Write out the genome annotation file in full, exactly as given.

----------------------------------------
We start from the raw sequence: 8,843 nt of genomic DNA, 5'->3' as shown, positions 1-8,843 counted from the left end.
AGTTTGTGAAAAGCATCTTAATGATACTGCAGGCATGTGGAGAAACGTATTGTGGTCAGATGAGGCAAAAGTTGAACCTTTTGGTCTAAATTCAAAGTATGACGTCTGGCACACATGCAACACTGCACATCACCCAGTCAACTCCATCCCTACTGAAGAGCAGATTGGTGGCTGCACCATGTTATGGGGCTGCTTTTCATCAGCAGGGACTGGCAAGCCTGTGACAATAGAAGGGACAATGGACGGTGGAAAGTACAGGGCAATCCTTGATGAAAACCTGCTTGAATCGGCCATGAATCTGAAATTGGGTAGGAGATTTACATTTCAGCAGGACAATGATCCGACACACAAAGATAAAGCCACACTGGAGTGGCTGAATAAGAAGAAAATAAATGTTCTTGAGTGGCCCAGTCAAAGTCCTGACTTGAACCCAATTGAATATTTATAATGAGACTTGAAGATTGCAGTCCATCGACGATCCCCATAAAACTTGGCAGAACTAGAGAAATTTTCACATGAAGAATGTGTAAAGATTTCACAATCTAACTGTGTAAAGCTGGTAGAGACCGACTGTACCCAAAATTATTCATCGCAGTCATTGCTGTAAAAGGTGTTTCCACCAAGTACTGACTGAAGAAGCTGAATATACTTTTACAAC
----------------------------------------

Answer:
We start from the raw sequence: 8,843 nt of genomic DNA, 5'->3' as shown, positions 1-8,843 counted from the left end.
AGTTTGTGAAAAGCATCTTAATGATACTGCAGGCATGTGGAGAAACGTATTGTGGTCAGATGAGGCAAAAGTTGAACCTTTTGGTCTAAATTCAAAGTATGACGTCTGGCACACATGCAACACTGCACATCACCCAGTCAACTCCATCCCTACTGAAGAGCAGATTGGTGGCTGCACCATGTTATGGGGCTGCTTTTCATCAGCAGGGACTGGCAAGCCTGTGACAATAGAAGGGACAATGGACGGTGGAAAGTACAGGGCAATCCTTGATGAAAACCTGCTTGAATCGGCCATGAATCTGAAATTGGGTAGGAGATTTACATTTCAGCAGGACAATGATCCGACACACAAAGATAAAGCCACACTGGAGTGGCTGAATAAGAAGAAAATAAATGTTCTTGAGTGGCCCAGTCAAAGTCCTGACTTGAACCCAATTGAATATTTATAATGAGACTTGAAGATTGCAGTCCATCGACGATCCCCATAAAACTTGGCAGAACTAGAGAAATTTTCACATGAAGAATGTGTAAAGATTTCACAATCTAACTGTGTAAAGCTGGTAGAGACCGACTGTACCCAAAATTATTCATCGCAGTCATTGCTGTAAAAGGTGTTTCCACCAAGTACTGACTGAAGAAGCTGAATATACTTTTACAAC